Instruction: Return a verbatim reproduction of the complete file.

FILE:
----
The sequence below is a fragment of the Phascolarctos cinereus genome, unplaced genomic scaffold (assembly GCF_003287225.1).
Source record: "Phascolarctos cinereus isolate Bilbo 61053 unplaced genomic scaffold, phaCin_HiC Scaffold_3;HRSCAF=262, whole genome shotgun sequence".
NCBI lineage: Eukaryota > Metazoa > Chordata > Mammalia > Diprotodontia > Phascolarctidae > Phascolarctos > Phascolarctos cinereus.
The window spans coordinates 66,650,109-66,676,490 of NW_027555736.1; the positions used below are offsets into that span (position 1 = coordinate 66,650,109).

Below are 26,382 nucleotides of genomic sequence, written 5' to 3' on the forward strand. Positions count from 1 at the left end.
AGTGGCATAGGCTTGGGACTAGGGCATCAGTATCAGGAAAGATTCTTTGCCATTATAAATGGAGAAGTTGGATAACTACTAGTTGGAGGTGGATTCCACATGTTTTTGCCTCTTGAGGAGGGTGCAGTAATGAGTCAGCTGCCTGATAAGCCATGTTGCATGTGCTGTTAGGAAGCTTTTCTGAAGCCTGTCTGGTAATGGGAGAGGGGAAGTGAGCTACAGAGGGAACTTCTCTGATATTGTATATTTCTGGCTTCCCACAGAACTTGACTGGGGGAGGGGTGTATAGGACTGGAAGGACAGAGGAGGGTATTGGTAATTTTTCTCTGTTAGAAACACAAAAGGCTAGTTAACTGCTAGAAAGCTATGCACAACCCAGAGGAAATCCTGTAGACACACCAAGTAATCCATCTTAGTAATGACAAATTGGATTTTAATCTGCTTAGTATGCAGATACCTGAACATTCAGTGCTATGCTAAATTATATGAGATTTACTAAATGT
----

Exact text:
The sequence below is a fragment of the Phascolarctos cinereus genome, unplaced genomic scaffold (assembly GCF_003287225.1).
Source record: "Phascolarctos cinereus isolate Bilbo 61053 unplaced genomic scaffold, phaCin_HiC Scaffold_3;HRSCAF=262, whole genome shotgun sequence".
NCBI lineage: Eukaryota > Metazoa > Chordata > Mammalia > Diprotodontia > Phascolarctidae > Phascolarctos > Phascolarctos cinereus.
The window spans coordinates 66,650,109-66,676,490 of NW_027555736.1; the positions used below are offsets into that span (position 1 = coordinate 66,650,109).

Below are 26,382 nucleotides of genomic sequence, written 5' to 3' on the forward strand. Positions count from 1 at the left end.
AGTGGCATAGGCTTGGGACTAGGGCATCAGTATCAGGAAAGATTCTTTGCCATTATAAATGGAGAAGTTGGATAACTACTAGTTGGAGGTGGATTCCACATGTTTTTGCCTCTTGAGGAGGGTGCAGTAATGAGTCAGCTGCCTGATAAGCCATGTTGCATGTGCTGTTAGGAAGCTTTTCTGAAGCCTGTCTGGTAATGGGAGAGGGGAAGTGAGCTACAGAGGGAACTTCTCTGATATTGTATATTTCTGGCTTCCCACAGAACTTGACTGGGGGAGGGGTGTATAGGACTGGAAGGACAGAGGAGGGTATTGGTAATTTTTCTCTGTTAGAAACACAAAAGGCTAGTTAACTGCTAGAAAGCTATGCACAACCCAGAGGAAATCCTGTAGACACACCAAGTAATCCATCTTAGTAATGACAAATTGGATTTTAATCTGCTTAGTATGCAGATACCTGAACATTCAGTGCTATGCTAAATTATATGAGATTTACTAAATGT